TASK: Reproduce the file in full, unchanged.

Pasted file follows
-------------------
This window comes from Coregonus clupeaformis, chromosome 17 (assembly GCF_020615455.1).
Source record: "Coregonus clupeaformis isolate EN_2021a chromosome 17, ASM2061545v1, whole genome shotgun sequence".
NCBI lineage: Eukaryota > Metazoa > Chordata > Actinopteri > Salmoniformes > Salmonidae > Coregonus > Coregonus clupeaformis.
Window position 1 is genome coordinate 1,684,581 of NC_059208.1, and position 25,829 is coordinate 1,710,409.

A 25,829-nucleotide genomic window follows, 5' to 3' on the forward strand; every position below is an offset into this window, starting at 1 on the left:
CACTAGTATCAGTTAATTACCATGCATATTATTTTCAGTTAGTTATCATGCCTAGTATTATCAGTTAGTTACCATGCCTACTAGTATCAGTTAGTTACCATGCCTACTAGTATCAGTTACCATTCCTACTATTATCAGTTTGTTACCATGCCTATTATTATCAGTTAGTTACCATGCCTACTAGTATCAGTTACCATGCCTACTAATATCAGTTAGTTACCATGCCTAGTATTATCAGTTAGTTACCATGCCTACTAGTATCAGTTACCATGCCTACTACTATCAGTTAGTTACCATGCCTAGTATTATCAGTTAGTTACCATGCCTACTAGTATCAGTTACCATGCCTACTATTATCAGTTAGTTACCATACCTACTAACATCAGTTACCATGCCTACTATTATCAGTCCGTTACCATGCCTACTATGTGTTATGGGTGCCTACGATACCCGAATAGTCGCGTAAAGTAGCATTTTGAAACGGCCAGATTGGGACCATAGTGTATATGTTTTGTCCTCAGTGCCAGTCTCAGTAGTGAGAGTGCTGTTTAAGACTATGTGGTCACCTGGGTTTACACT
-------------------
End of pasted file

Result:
This window comes from Coregonus clupeaformis, chromosome 17 (assembly GCF_020615455.1).
Source record: "Coregonus clupeaformis isolate EN_2021a chromosome 17, ASM2061545v1, whole genome shotgun sequence".
NCBI lineage: Eukaryota > Metazoa > Chordata > Actinopteri > Salmoniformes > Salmonidae > Coregonus > Coregonus clupeaformis.
Window position 1 is genome coordinate 1,684,581 of NC_059208.1, and position 25,829 is coordinate 1,710,409.

A 25,829-nucleotide genomic window follows, 5' to 3' on the forward strand; every position below is an offset into this window, starting at 1 on the left:
CACTAGTATCAGTTAATTACCATGCATATTATTTTCAGTTAGTTATCATGCCTAGTATTATCAGTTAGTTACCATGCCTACTAGTATCAGTTAGTTACCATGCCTACTAGTATCAGTTACCATTCCTACTATTATCAGTTTGTTACCATGCCTATTATTATCAGTTAGTTACCATGCCTACTAGTATCAGTTACCATGCCTACTAATATCAGTTAGTTACCATGCCTAGTATTATCAGTTAGTTACCATGCCTACTAGTATCAGTTACCATGCCTACTACTATCAGTTAGTTACCATGCCTAGTATTATCAGTTAGTTACCATGCCTACTAGTATCAGTTACCATGCCTACTATTATCAGTTAGTTACCATACCTACTAACATCAGTTACCATGCCTACTATTATCAGTCCGTTACCATGCCTACTATGTGTTATGGGTGCCTACGATACCCGAATAGTCGCGTAAAGTAGCATTTTGAAACGGCCAGATTGGGACCATAGTGTATATGTTTTGTCCTCAGTGCCAGTCTCAGTAGTGAGAGTGCTGTTTAAGACTATGTGGTCACCTGGGTTTACACT